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Providing non-judgmental and non-criticizing support for family and friends of end-stage alcoholics through one-on-one coaching, support groups, blog posts, workshops and public speaking.

Thursday, May 1, 2014

Trials and tribulations...

Those of you who have read my book, “The Immortal Alcoholic’s Wife”, know that Riley is facing some legal issues. Because there is a pending trial, I cannot go into details. However, I can tell you a few things that I've learned in this process.

When someone is arrested for a crime the person is usually tried and sentenced. But what happens when the person arrested doesn't really understand what he did was wrong or not even remembers what he did that has caused him to be arrested?

The process of determining that someone is not competent to stand trial is a long arduous task. Medical records must be gathered. Psychiatric exams must be completed. Many court appearances must be made and information must be gathered from witnesses of the incompetency. All the while the attorney fees and costs keep mounting up.

For Riley, just the task of appearing in court was difficult. When we first started going to court – almost two years ago – he was able to walk with a cane. Now he must use the walker and even with the support, he falls often. He has fallen both going into and out of the courthouse.

In the morning before leaving for court, he must not drink any coffee or eat any breakfast. Once inside the court room and the court becomes in session, no one is allowed to leave until the judge says it’s OK. Riley cannot hold his bladder or bowels and he cannot wait for the judge to deem it is OK to use the restroom. If he doesn't eat or drink, he can usually wait until there is a break in session. That’s a long time for him to go without food, coffee, or water. He does wear disposable underwear, but if he should have an “event” the underwear is not enough to contain the situation let alone the odor. The fear of this happening is just as uncomfortable as the lack of food.

When Riley was arrested, he was released into my custody and the bond was waived. There were certain criteria that I had to agree to abide and I did agree in order to keep him from being behind bars. I am not just his caretaker but the one who is completely legally responsible for him getting to court and that changes my to warden/caretaker.

The reality is that he is in a prison of his own making even without going to trial. He does not leave the house without my assistance. He doesn't even go into the yard. His days are spent watching TV and not much else. He lives in his room and emerges for coffee in the morning and dinner in the evening. He is incapable of doing much else. Simple trips into the real world (for haircuts, etc.) must be planned a day in advance. His world is his own creation from years of damaging his body with alcohol. He is just not physically or mentally capable of managing his own life.

For me there is very little support. The kids have demanding jobs and with the economy such as it is – they would be hard pressed financially to take any time off work. The VA told me there would be respite for me, but as it turns out I must show that I can afford to pay for the nursing home if something happens and he cannot return home. If I could afford that – I’d have already placed him in a home. I get nowhere by talking to social services or Area Agency for the Aging. I’ve resigned myself to just making do the way things are.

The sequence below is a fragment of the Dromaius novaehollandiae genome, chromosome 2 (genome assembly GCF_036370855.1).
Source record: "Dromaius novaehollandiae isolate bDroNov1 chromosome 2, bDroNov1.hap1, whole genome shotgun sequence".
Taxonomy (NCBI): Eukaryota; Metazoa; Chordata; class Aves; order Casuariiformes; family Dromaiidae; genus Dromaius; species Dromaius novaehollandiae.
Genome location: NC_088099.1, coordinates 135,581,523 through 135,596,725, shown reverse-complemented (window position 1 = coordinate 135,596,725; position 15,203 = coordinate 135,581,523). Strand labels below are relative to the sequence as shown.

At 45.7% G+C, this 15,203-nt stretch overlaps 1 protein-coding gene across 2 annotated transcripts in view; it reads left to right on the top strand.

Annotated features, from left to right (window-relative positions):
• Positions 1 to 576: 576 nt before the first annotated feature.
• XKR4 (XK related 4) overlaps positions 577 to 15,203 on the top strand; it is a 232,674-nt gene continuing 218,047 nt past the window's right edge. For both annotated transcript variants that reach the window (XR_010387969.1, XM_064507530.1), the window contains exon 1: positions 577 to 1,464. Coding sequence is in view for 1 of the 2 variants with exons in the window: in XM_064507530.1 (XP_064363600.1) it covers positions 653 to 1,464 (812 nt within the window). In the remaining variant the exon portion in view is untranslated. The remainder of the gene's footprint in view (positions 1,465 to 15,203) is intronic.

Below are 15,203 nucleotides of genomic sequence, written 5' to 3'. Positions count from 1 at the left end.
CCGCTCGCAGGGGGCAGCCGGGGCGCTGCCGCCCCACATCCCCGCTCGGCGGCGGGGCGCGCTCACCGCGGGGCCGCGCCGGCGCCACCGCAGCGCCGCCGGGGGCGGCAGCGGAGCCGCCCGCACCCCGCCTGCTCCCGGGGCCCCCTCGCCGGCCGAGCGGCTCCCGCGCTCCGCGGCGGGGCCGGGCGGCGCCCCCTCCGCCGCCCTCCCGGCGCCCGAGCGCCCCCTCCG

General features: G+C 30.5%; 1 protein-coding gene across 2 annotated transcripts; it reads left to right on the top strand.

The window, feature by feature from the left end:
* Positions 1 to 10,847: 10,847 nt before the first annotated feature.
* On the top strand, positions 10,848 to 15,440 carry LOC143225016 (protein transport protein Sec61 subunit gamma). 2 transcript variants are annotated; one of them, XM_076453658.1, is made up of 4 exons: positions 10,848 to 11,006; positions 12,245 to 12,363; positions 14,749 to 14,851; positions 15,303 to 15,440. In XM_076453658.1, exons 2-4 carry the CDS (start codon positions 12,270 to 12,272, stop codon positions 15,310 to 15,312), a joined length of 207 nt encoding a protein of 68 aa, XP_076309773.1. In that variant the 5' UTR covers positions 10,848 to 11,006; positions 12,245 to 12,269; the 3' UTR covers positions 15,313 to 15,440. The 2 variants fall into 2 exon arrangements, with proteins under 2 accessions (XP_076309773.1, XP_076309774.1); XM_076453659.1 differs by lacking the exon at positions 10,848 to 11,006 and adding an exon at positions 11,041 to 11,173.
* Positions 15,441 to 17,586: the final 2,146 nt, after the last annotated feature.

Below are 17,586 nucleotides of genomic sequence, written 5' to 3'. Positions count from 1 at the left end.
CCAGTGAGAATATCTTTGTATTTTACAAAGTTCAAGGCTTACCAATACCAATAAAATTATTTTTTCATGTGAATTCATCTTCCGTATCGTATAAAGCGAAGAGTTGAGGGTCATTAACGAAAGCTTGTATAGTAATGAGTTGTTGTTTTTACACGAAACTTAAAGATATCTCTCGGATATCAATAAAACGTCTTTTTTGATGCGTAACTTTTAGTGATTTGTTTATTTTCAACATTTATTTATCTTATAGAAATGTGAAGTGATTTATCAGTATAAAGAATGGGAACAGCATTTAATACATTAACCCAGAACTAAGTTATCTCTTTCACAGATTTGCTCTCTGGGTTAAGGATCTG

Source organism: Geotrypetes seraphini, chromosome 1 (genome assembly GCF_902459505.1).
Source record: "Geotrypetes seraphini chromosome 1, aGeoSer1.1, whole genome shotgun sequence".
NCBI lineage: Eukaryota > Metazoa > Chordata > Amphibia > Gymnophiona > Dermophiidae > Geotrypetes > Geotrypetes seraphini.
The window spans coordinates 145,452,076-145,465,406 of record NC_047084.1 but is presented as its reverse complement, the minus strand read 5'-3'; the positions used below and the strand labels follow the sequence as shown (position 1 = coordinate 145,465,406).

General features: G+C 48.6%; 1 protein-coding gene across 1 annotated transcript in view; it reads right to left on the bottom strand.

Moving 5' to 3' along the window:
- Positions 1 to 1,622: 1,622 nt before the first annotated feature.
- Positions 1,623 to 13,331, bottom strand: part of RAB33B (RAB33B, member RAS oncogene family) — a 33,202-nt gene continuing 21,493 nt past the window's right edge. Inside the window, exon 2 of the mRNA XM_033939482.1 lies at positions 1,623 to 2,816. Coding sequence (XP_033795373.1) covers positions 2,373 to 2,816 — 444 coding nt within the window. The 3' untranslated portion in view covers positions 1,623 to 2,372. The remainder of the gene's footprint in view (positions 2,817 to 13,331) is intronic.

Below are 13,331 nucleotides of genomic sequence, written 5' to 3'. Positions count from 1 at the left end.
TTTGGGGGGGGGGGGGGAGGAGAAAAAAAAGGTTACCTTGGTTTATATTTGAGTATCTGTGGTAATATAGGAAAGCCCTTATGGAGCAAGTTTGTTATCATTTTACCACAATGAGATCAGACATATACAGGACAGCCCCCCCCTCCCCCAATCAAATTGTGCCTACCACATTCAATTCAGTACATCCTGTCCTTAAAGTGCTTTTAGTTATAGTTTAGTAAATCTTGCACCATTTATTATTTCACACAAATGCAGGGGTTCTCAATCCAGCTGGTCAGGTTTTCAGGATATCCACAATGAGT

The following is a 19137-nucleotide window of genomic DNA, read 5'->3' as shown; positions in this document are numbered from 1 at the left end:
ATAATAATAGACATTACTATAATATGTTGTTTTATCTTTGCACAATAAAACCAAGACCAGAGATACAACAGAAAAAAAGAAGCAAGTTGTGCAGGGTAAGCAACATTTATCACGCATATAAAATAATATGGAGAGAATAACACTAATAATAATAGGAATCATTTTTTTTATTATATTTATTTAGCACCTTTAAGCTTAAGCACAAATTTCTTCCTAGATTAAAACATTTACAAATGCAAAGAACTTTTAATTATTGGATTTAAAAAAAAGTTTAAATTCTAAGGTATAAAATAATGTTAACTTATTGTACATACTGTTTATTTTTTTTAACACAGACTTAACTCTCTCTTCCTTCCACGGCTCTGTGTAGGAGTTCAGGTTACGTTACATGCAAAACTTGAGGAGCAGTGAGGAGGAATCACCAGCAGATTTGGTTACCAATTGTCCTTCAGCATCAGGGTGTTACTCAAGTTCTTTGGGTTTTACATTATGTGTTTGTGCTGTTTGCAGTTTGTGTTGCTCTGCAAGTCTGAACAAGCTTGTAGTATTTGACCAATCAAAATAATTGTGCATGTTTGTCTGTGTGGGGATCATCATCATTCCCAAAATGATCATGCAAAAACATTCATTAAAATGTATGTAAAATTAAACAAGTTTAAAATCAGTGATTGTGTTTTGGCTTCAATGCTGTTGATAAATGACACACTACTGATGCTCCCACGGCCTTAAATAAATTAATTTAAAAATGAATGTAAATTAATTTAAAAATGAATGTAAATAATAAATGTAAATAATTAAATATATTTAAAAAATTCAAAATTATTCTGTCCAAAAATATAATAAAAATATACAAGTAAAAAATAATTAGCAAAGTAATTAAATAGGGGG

At this point, I can still leave him alone overnight so there is some relief. But, I would not leave him alone any longer than that. I fear he will attempt to cook rather than eat the food I’ve left already prepared for him.
The situation as far as court proceeding as concerned is complicated, confusing, and leaves one scratching their head for answers. Even though independent evaluations have been done, the court often wants a determination of competency made by their own doctors. The state evaluation is far more intensive than the independent ones, so I understand why the DA would want this information. Actually it is a good evaluation because it will cover days rather than hours of observation. This information is good to have, if the court releases it to the caretaker.

Personally, this evaluation would be a wonderful break providing me with some much needed time away from Riley. I have no idea how long the break would be but anything more than 24 hours would feel like a trip to Relaxation Land.

When I look at Riley, I don’t see a man who is a danger to anyone except himself. I see a lost little boy in the skin of a grown man who is confused about why I (and the family) think he is not capable of living by himself. He can’t see his breaks in the trains of his thought. He doesn't hear how irrational his rationality really is. And when he doesn't get his way, he doesn't understand that his passive aggressive attitude is simple the temper tantrum of a spoiled child.

Although I love Riley, I fell out of married love with him many years ago. I haven’t viewed him as a real husband in more than 15 years. And now… now… he has become my child – a 12 year old, insolent, demanding boy. I am 65 years old and am exhausted at the demands of being responsible for this pre-teen yet 70 year old. I would like to be able to protect him, but I believe it is too late for that.